Y’know now I think about it I’m sure Purple Hill Witch was the answer I got when I did a ‘What Is Your Stoner band name’ internet quiz. Ahem. Anyway: Hailing from Oslo, and either named after a mound covered in heather where dwells a misunderstood old lady, or an equally misunderstood old lady of mountainous origin recently steeped in Ribena, Purple Hill Witch release this their debut on the highly respected Church Within label. Their name should give you a pretty clear indication of their sound of origin but to make it even clearer they cite their influences as Black Sabbath, Sleep and Electric Wizard. Stoner doom then? Yep, in spades, spliffs and flares.
From the opening fuzzed out bass notes of first song ‘Queen Of The Hill’, even before it relaxes and slides into a nice lazy swirling riff, it’s pretty clear that Purple Hill Witch are a band who wear their influences on their sleeves. There is a huge dollop of Electric Wizard worship going on here with that same drawling vocal style and the riff, but with their exploitation film nihilistic, nod driven spite pulled significantly. Lead breaks lean much more on early Sabbath and the seemingly huge effort Iommi conveyed when pulling that glorious sound of his out of the slow bludgeon into light canter. It’s a nice fairly lush production that eases the sound around you like a soft, thick velvet seventies glove.
Ok so we’re not looking for originality here; not a crime as long as there’s a spark or a certain energy that means you would search this lot out even with the originals close at hand, and the Sabbath lead break on that first song has a bounce and groove that actually holds out hope for that. Alas the problem is when they drop back into the riff, the cleaned up Wizard sound and the generic hippyfried lyrics have no grit of texture to really grab me. ‘Astral Booze’ slides into ‘Final Procession’ and ‘Karmanjaka’ at pretty much the same rhythm and tempo with the by now fairly monotonous vocal melody with lots of “Yeaaaah” s and “Alriiight” s at the end of lines. ‘The Landing’ has an opening riff that is so familiar, or at least has the same angles as one I know that it actually niggles me more than the song entertains. The eleven minute closer and eponymous song kind of ushers me in and then mostly leaves my mind to wander alone.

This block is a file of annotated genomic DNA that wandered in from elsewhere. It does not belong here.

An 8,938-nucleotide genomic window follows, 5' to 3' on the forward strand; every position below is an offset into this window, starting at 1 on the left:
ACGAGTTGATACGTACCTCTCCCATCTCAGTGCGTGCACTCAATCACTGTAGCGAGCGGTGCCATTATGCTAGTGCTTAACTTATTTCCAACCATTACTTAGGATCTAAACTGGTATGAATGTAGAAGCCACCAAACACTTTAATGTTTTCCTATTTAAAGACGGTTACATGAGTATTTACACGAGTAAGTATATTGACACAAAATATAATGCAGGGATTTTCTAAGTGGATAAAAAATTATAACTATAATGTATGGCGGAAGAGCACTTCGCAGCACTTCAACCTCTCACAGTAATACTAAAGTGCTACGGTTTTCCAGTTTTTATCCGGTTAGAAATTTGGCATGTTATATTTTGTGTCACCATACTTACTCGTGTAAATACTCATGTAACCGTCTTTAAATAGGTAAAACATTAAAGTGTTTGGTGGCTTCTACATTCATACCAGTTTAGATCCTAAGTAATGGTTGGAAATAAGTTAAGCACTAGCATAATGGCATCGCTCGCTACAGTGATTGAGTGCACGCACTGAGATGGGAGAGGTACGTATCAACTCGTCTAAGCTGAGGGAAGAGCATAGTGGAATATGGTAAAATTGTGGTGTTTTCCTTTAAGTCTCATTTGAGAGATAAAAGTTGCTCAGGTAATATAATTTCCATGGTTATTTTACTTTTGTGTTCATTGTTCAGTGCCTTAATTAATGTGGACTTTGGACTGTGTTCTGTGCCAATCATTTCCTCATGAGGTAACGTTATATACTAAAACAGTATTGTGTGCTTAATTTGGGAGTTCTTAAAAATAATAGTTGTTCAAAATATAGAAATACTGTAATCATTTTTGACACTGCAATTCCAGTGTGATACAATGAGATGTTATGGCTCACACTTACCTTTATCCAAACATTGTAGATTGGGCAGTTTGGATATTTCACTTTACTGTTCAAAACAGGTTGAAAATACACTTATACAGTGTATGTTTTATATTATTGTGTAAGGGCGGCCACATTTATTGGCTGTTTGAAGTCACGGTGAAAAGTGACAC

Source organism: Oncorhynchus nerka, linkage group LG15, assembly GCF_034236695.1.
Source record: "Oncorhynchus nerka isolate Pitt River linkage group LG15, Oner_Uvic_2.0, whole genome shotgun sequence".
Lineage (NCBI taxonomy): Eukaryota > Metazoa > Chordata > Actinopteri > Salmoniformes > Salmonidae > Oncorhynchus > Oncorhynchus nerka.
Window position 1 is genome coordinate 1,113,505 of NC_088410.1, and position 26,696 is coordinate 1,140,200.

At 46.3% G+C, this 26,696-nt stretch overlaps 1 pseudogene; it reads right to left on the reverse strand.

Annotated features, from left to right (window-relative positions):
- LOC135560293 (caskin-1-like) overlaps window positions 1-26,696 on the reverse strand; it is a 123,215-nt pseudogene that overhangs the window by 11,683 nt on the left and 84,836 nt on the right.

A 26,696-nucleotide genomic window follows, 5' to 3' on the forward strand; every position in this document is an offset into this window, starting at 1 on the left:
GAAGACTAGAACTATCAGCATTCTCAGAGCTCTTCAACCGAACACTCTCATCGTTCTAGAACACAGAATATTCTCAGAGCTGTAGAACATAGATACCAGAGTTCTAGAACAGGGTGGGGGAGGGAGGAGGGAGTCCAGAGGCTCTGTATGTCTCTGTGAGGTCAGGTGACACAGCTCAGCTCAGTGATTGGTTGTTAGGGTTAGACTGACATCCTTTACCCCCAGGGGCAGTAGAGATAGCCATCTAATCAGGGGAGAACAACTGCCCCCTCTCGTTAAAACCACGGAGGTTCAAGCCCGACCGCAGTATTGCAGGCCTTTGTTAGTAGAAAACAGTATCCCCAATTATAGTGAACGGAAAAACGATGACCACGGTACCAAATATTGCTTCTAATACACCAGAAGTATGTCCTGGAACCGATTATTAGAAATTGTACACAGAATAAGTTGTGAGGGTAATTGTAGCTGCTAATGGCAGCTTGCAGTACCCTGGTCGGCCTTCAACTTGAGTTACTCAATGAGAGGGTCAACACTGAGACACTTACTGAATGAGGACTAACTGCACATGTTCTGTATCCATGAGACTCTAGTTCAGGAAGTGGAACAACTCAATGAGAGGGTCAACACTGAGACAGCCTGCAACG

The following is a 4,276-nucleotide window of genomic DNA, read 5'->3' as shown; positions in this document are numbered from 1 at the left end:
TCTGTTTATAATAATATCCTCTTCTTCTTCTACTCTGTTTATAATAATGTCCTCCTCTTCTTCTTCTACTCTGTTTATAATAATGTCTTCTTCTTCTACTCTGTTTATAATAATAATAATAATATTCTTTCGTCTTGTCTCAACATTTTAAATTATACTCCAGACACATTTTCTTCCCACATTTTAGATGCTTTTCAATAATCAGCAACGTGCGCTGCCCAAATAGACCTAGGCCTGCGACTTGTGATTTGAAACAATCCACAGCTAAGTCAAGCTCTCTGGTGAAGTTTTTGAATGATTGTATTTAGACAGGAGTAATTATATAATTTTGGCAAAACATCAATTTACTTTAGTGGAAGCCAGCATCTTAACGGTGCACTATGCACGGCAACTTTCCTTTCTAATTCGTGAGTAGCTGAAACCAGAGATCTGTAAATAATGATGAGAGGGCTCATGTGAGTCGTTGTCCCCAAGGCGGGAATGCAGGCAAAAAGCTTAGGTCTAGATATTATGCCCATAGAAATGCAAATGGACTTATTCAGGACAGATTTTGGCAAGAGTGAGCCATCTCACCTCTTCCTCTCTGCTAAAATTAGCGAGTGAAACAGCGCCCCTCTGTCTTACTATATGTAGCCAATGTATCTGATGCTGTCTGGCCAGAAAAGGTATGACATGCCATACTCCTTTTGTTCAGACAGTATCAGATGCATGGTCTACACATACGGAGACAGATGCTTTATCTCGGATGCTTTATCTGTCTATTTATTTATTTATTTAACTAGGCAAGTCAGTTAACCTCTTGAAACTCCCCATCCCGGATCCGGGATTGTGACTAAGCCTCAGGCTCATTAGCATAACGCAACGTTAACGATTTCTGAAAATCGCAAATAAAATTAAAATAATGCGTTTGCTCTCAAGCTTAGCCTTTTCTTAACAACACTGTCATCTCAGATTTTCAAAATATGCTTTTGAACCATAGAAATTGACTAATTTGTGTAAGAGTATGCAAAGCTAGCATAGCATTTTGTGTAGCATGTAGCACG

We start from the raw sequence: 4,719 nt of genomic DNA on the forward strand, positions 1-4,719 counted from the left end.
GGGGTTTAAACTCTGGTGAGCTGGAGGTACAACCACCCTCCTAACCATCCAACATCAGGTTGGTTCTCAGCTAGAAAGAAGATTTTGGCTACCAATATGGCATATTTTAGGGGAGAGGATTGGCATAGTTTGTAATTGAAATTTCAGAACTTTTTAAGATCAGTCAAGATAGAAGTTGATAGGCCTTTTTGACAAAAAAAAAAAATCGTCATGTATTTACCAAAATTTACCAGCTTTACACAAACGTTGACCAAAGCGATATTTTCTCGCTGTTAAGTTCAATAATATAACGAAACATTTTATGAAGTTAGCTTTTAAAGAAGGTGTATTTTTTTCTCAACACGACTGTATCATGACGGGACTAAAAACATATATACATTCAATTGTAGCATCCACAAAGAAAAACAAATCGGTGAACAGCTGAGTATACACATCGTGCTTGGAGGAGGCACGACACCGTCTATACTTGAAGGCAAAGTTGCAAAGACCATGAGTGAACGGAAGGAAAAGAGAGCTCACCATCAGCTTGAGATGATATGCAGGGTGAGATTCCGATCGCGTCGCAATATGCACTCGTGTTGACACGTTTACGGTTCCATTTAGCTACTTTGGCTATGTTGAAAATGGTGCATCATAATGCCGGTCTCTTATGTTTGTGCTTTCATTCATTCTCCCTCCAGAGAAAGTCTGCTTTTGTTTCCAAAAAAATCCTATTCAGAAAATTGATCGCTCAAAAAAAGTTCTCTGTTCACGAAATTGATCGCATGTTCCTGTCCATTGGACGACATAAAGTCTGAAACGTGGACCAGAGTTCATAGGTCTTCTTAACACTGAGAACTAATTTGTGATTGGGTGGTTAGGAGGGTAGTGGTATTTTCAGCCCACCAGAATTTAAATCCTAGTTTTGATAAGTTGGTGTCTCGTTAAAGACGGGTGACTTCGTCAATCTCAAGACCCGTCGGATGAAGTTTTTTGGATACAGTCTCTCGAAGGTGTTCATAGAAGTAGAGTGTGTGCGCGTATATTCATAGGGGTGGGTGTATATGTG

Yeah. That’s the bad. On the plus side I can kind of see why they got signed: There is an easy, laid back togetherness about the band, particularly when bass and drums backfill on the solos, and the dexterity shown there and elsewhere is satisfyingly casual too. They are clearly comfortable in their chosen genre and little touches of a Kyuss sound to the guitar are nice.
Doom is a tricky thing to get right, and few do out of the gate and even fewer establish their own identity so early. Stoner doom is doubly tricky as the lure of repetitive cliché is heavy as the band tries to get a musical nod on. Purple Hill Witch unfortunately for all their laid back burgeoning talent are tangled in both problems. Here on the debut the basic song template is, I feel, way over used and results in the album being somewhat unengaging and a single texture throughout. The vocals need a lot more variation too as so far only Electric Wizard, with the nasty sneering undertones and drugged out bleakness, have made that style interesting for an entire album. But to stress again; first album and such an obvious comfort in and love of their chosen genre should lead them to far greater things once they take that first big step out from under the shadow of their influences.
Seventies freaks should have a listen and see regardless. Sadly though this one just didn’t do it for me. Keep watching though, it will get better.